Print section Print Rubric:  Timelier loan-loss provisions may make earnings and lending choppier Print Headline:  Stage fright Print Fly Title:  Accounting and banks UK Only Article:  ...
Print section Print Rubric:  Beefing up mobile-phone and internet penetration Print Headline:  The right connections Print Fly Title:  Connectivity UK Only Article:  ...
Print section Print Fly Title:  On globalisation, mussels, Russia, politics UK Only Article:  standard article Issue:  America’s global influence has dwindled under Donald Trump Fly Title:  ...
Main image:  PROTESTANTISM has played a large part in the development of the modern, liberal world. It has contributed to the emergence of concepts such as freedom of conscience, tolerance and the separation of powers. But as the world marks the 500th anniversary of the start of the Reformation, the faith’s axis is shifting. The percentage of Western Europeans and North Americans professing Protestantism is declining, whereas in the developing world the proportion is growing fast. For much of the 20th century, global secularisation was considered inevitable as nations modernised. But the developing world is actually becoming more religious, part of what Peter Berger, a sociologist, called the “desecularisation” of the world. At the heart of this religious resurgence have been Islam and Pentecostalism, a branch of Protestant Christianity. Islam grew at an annual average of 1.9% between 2000 and 2017, mainly as the result of a high birth rate. Pentecostalism grew at 2.2% each year, mainly by conversion. Half of developing-world Christians are Pentecostal, evangelical or charismatic (all branches of the faith emphasise the authority of the Bible and the need for a spiritual rebirth). Why are people so attracted to it?Christianity has always had ecstatic elements,...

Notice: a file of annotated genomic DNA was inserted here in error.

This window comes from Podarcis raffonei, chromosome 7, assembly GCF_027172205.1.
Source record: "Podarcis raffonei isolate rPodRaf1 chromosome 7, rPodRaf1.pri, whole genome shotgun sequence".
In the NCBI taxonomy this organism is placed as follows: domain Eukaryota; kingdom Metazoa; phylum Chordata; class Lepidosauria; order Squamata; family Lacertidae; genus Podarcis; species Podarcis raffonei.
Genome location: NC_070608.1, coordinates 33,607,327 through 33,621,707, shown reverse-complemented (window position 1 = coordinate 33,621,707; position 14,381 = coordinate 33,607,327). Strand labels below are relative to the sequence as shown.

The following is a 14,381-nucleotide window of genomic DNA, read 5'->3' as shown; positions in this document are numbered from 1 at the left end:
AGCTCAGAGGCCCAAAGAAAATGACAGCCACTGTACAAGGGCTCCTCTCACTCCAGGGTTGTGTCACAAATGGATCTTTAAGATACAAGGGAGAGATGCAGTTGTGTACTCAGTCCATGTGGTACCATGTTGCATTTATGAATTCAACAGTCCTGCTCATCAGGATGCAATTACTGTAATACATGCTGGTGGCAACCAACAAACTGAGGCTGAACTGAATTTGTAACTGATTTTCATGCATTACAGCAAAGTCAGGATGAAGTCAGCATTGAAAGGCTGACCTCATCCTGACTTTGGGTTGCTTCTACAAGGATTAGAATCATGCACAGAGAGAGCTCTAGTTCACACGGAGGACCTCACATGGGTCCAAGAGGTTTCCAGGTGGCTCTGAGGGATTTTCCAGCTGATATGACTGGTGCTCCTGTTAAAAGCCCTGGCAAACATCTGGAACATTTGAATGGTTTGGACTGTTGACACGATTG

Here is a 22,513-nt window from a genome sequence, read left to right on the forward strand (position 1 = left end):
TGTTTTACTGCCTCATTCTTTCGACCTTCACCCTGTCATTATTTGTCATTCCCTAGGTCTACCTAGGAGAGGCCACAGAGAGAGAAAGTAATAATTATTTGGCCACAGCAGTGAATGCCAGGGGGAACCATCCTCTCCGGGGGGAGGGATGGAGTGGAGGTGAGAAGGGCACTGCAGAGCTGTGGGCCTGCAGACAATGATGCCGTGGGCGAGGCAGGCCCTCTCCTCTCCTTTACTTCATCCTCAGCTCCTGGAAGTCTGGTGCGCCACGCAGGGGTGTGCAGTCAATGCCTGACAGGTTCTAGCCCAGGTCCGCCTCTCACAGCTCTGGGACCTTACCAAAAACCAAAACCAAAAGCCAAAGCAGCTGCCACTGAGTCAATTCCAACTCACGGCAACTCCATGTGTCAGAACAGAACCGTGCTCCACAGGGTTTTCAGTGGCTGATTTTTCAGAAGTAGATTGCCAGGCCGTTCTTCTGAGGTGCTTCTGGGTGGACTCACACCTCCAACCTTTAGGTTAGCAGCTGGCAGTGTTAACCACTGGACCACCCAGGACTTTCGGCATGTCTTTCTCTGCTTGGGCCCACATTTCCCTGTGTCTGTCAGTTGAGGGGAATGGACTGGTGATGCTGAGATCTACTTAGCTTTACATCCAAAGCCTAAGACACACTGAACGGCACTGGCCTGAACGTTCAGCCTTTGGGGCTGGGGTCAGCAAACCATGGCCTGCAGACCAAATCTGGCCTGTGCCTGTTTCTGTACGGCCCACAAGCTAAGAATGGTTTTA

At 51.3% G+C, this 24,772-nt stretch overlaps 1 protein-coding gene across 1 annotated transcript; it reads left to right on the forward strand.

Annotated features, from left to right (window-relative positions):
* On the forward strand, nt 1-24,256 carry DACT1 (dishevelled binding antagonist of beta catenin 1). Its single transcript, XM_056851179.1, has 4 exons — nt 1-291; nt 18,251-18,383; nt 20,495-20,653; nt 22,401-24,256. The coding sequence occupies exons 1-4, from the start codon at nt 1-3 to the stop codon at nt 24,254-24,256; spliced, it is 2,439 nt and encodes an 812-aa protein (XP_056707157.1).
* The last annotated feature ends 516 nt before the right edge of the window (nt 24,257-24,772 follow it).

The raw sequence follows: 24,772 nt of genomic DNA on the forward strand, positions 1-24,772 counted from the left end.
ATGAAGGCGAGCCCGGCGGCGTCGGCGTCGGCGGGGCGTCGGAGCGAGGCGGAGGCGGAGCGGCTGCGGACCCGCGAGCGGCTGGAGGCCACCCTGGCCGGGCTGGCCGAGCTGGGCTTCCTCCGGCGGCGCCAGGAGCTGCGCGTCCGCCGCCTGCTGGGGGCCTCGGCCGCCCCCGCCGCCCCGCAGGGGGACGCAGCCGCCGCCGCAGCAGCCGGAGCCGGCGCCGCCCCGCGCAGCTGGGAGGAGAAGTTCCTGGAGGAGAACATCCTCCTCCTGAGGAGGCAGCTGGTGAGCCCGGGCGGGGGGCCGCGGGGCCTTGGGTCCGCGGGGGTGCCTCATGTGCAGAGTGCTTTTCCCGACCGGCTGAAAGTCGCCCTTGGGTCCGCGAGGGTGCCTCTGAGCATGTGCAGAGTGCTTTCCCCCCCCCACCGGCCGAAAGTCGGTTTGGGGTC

Main image:  A DECADE after mobile phones began to spread in Africa, they have become commonplace even in the continent’s poorest countries. In 2016 two-fifths of people in sub-Saharan Africa had mobile phones. Their rapid spread has beaten all sorts of odds. In most African countries, less than half the population has access to electricity. In a third of those countries, less than a quarter does. Yet in much of the continent people with mobile phones outnumber those with electricity, never mind that many have to walk for miles to get a signal or recharge their phones’ batteries.Mobile phones have transformed the lives of hundreds of millions for whom they were the first, and often the only, way to connect with the outside world. They have made it possible for poor countries to leapfrog much more than landline telephony. Mobile-money services, which enable people to send cash straight from their phones, have in effect created personal bank accounts that people can carry in their pockets. By one estimate, the M-Pesa mobile-money system alone lifted about 2% of Kenyan households out of poverty between 2008 and 2014. Technology cannot solve all of Africa’s problems, but it can help with...